It's like that. Only instead of fire, it's measles, and instead of houses catching fire, it's people dying.

[by the way some places do have this system for fire departments]
posted by melissasaurus at 9:08 AM on February 4, 2015 [17 favorites]


Right, a lot of vaccines aren't 100% effective, So if you get exposed directly to a disease, there's still a chance you might catch it.

One of the best examples of this is the recent NHL mumps outbreak. Most of the players had not only been vaccinated, but recently gotten boosters when they played in the Olympics.
posted by cjorgensen at 9:14 AM on February 4, 2015 [4 favorites]


Immunity can be partial: it's not all or nothing. Vaccination also fails to produce immunity in very small numbers of people, and is not always 100% effective. Immunity can also wear off. You might not be protected by the vaccine later in life.

Some people cannot get vaccines because they are immuno-compromised or too young. Some people have the vaccine, but later become immuno-compromised.

But this mostly won't matter as long as everyone who can safely get the vaccine does: the "targets" would be too few and far between. They are protected by herd immunity. But that breaks down when too many people don't get vaccinated.
posted by spaltavian at 9:18 AM on February 4, 2015


Getting sick with a disease like chicken pox is not a 100% guarantee that you'll always be immune to it, either. There are people who have had chicken pox more than once. The problem seems to be something inherent to the immune system, not just a problem with our current vaccines.
posted by Anne Neville at 9:27 AM on February 4, 2015 [2 favorites]


Vaccination for measles in this day and age primarily protects infants and a few immunological compromised children who haven't been vaccinated is my undersanding. Without vaccination I've seen the number of complications as 1 in 100 (minor) and 1 in 1000 (encephalitis). I had measles as a kid and it was a mild simple childhood disease, just like the anti vaxxers say. My brother had a severe case though and I know a couple kids who were hospitalized.

A few other diseases like mumps (possible side effect of sterility in adolescent men) and rubella (can cause miscarriage and birth defects) affect more of the population than measles which is why I think measles is the poster child for "childhood diseases are natural!!" crowd.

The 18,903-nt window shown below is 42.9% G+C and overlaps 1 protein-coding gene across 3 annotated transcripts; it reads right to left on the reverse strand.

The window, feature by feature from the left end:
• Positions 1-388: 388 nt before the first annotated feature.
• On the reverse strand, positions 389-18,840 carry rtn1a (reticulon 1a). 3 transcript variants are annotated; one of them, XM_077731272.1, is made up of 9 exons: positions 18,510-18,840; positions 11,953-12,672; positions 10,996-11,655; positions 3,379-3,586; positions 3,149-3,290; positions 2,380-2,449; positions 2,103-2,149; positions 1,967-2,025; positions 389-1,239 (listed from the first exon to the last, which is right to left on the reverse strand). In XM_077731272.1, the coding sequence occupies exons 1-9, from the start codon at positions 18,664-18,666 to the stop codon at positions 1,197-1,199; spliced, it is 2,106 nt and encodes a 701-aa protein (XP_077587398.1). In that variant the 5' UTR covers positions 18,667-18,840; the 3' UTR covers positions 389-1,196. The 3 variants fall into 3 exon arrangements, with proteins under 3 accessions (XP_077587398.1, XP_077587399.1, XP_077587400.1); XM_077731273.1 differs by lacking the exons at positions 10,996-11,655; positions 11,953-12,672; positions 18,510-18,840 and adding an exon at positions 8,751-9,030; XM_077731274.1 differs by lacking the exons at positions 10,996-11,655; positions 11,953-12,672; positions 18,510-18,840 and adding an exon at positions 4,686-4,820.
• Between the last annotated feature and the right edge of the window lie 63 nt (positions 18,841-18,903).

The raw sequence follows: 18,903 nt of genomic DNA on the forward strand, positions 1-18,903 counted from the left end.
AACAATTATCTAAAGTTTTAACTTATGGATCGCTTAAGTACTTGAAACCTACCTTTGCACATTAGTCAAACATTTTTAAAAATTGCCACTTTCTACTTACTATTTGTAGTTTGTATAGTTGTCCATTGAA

If we could maintain high enough rates long enough to consider it eradicated we wouldn't need to keep vaccinating, it wouldn't exist in the population.
posted by fshgrl at 9:30 AM on February 4, 2015


This doesn't directly answer the question, but I found this chart and info from the CDC useful to really visualize the recent impact of unvaccinated individuals as far as Measles outbreaks. See the huge spike in 2014, plus the fact that we're barely a month into 2015 and there's already 102 cases reported, 92% of them from one outbreak center.
posted by Crystalinne at 10:21 AM on February 4, 2015


Here's a real life example: The varicella vaccine is given in two doses, a year apart. A week before he was due to get his second vaccine, my two year old son somehow got the chicken pox. (We think he was probably exposed on a return flight from Hawaii; given that he screamed for 4.5 hours of a six hour flight, he probably deserved it.) Because of his initial dose of the vaccine, his case was incredibly mild -- he had 14 pocks on his back, and 48 hours they were crusted over and that was that. But during that time, he spent two hours in the child care at my gym (it was freezing cold outside that day and so I had just changed his diaper and left him in his fleece footie jammies, and since the pocks were only on his back, I didn't see them until after we got home) along with several other children, some of whom were too young to have been vaccinated. Despite the fact that the vaccine "mostly worked" -- his case was SO much less serious than the pox I experienced as a child -- he could have passed it along to one of the infants in the child care facility, and that could have been incredibly serious.

Fortunately, he didn't. In fact, when I took him to the doctor to have the pox confirmed, they were unable to even culture any virus out of the pock fluid, his viral load was so low thanks to the vaccine. But it was possible. That doesn't mean the vaccine was useless, obviously, but it does illustrate how immunity isn't binary.
posted by KathrynT at 10:24 AM on February 4, 2015 [4 favorites]


In case you're interested, there's a vaccine megathread going on at /r/askscience right now. If you're not familiar with askscience, it is heavily moderated and all answers must be cited and are typically made by people with "flair" (i.e., have had their credentials verified by the mods). It's a new thread, so not many answers yet, but it would be a good place to pose your question if you want a cited answer from a legit source.